Despite official appreciation statements, Oracle announcement of its own hypervisor has probably been a bad hit for VMware.
Just the same day Oracle VM is made available in fact, VMware decides to publish a long and comprehensive post on the corporate blog about why ESX Server is the preferred choice to run Oracle database.
One of the best kept secrets is just how well Oracle performs on VMware ESX. This didn’t happen by accident – there are a number of features and performance optimizations in the VMware ESX server architecture, specifically for databases.
In this blog, I’ll walk through the top ten most important features for getting the best database performance. Here are a few of the performance highlights:
- Near Native Performance: Oracle databases run at performance similar to that of a physical system
- Extreme Database I/O Scalability: VMware ESX Server’s thin hypervisor layer can drive over 63,000 database I/Os per second (fifty times the requirement of a typical database)
- Multi-core Scaling: Scale up using SMP virtual machines and multiple database instances
- Large Memory : Scalable memory – 64GB per database, 256GB per host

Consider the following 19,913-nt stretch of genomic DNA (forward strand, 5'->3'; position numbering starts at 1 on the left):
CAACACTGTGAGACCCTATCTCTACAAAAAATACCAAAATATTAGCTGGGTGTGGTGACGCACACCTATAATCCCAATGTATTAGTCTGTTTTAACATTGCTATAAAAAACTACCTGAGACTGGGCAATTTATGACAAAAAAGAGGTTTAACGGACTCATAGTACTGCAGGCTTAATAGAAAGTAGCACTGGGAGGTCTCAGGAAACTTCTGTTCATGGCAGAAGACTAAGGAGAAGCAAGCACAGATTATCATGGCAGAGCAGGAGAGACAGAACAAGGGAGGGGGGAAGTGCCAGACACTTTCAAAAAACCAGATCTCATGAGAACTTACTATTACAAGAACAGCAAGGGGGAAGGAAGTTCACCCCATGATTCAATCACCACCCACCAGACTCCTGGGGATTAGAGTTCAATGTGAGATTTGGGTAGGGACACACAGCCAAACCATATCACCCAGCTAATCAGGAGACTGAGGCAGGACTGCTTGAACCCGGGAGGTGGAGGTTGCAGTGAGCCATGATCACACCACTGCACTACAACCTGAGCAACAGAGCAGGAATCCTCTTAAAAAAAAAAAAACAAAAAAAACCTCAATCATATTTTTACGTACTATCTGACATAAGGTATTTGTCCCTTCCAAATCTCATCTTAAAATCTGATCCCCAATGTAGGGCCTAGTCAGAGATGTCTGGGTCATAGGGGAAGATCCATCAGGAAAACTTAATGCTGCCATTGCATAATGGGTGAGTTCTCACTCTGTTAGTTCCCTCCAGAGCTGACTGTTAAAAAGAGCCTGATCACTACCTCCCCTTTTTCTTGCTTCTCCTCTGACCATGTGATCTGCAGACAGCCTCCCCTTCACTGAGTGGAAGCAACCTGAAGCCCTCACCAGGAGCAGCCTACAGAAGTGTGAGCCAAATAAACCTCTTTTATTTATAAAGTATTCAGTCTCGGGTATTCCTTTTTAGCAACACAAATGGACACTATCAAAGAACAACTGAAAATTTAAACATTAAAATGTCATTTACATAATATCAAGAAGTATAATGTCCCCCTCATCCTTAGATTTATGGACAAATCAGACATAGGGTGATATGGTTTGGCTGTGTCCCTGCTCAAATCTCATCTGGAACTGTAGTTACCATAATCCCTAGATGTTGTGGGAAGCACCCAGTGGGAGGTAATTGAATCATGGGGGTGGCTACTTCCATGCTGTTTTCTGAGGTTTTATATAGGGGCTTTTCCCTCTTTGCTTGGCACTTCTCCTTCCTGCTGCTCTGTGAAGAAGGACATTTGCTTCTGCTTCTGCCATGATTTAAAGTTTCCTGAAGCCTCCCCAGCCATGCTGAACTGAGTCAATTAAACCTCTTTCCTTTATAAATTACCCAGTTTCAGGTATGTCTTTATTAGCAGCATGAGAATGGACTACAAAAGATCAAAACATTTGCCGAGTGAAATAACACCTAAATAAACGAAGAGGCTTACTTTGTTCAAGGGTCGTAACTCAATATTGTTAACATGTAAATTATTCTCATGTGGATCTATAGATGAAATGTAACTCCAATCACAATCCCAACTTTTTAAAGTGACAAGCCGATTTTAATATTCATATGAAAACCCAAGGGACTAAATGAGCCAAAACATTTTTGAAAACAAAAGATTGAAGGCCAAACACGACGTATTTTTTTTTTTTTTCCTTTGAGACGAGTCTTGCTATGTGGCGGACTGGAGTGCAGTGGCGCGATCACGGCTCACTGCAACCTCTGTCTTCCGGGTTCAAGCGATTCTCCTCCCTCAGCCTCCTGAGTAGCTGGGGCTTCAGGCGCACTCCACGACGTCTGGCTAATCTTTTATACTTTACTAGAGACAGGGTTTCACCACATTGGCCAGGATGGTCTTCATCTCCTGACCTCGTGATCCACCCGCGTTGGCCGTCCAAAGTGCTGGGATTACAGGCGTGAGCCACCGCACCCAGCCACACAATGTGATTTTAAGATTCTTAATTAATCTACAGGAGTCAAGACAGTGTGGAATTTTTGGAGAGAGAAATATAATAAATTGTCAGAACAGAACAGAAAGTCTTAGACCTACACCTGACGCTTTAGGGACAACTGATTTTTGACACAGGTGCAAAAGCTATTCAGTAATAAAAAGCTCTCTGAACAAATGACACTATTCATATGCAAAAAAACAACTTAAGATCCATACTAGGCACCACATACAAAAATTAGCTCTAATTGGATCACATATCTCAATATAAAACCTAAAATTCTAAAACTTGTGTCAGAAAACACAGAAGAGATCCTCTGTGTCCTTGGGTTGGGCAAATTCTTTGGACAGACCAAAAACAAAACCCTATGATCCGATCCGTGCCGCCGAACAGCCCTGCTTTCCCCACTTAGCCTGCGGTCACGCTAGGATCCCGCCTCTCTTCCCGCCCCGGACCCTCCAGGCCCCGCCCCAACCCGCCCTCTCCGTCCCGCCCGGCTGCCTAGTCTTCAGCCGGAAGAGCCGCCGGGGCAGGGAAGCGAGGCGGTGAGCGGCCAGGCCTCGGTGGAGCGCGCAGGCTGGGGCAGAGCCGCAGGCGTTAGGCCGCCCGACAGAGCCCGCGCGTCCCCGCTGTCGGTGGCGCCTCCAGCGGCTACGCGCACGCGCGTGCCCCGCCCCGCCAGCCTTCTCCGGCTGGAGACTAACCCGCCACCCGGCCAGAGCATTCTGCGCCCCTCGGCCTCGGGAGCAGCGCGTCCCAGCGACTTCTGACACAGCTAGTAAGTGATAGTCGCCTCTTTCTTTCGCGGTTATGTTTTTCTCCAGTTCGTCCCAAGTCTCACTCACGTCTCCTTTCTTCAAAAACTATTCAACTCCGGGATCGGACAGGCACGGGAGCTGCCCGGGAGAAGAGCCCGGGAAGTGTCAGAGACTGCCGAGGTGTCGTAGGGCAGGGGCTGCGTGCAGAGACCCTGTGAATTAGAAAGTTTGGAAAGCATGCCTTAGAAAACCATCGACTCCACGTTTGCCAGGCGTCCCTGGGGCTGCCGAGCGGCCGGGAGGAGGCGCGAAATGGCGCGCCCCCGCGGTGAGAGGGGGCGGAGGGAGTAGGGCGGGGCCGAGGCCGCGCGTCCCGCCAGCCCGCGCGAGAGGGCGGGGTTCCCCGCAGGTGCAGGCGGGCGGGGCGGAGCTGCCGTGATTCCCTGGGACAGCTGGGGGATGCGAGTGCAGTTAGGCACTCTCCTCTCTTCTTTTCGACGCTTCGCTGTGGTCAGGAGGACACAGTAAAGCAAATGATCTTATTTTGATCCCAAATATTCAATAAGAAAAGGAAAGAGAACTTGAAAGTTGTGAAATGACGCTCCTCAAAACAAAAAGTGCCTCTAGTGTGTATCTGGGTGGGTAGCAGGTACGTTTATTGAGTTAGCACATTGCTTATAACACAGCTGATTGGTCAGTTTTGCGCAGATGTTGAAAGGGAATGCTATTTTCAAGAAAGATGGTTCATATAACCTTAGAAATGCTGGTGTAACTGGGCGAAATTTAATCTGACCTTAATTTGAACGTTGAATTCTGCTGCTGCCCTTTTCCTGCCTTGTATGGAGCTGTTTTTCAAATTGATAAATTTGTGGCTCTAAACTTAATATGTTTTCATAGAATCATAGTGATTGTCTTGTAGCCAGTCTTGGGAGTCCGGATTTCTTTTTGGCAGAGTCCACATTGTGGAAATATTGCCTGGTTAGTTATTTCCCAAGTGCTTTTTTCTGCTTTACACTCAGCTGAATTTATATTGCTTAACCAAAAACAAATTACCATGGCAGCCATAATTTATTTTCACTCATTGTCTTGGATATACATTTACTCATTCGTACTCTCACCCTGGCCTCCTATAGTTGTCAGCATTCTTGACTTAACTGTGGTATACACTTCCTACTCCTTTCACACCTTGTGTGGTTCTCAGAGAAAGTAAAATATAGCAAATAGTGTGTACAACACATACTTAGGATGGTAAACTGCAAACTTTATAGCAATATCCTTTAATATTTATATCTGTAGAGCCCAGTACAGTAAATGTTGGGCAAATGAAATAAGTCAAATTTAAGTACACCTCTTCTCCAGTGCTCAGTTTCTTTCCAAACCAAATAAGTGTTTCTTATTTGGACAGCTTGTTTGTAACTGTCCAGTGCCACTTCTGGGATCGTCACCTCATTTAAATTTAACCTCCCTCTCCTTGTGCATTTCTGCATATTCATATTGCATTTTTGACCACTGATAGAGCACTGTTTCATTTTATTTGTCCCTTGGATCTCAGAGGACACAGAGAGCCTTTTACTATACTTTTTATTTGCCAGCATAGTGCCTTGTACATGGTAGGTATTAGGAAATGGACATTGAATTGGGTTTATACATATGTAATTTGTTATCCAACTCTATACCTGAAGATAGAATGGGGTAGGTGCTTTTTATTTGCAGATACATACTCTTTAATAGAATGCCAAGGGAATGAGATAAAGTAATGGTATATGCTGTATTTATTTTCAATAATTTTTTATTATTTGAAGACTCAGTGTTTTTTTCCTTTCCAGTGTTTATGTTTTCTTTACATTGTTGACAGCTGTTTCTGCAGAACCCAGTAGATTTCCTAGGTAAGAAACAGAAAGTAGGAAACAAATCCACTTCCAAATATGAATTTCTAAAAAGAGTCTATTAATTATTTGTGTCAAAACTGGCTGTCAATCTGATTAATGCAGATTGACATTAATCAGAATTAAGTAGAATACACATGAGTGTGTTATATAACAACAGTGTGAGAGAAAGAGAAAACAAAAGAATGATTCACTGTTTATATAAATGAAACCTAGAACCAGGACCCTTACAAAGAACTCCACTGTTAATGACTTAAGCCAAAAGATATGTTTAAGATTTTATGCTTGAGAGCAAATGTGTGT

We’ve continued to invest a great deal of work towards optimizing Oracle performance on VMware, because it’s already one of the most commonly virtualized applications. The imminent ESX 3.5 release is our best database platform to date, with several new advanced optimizations.
In this blog article we’d like to explain the unique and demanding nature of database applications such as Oracle produces and show the performance capabilities of ESX Server on this type of workload…
It’s highly relevant that VMware dedicates one my-solution-is-better-than-yours post on the corporate blog to Oracle rather than Microsoft, which announced final name, SKUs and (pretty aggressive) price, $28, for its upcoming hypervisor Hyper-V.
It’s also highly relevant that VMware details every single aspect of why ESX Server is the best solution for Oracle customers, but forget to face the support issue, the only real point of the story. Oracle VM FAQs report:
Will Oracle support customers who are using Oracle products on other x86 server virtualization environments?
Oracle VM is the only x86-based server virtualization environment on which Oracle products are supported.
Update: VMware is so serious in its answer that built up at light speed an entire portal about Oracle on ESX Server scenarios.
It’s clear that while the company has to preserve its customer base, it also sees a new opportunity to pitch its products to all those customers who refused so far to migrate databases into virtual machines. Oracle VM existence validates this scenario and VMware hopes to take advantage of it.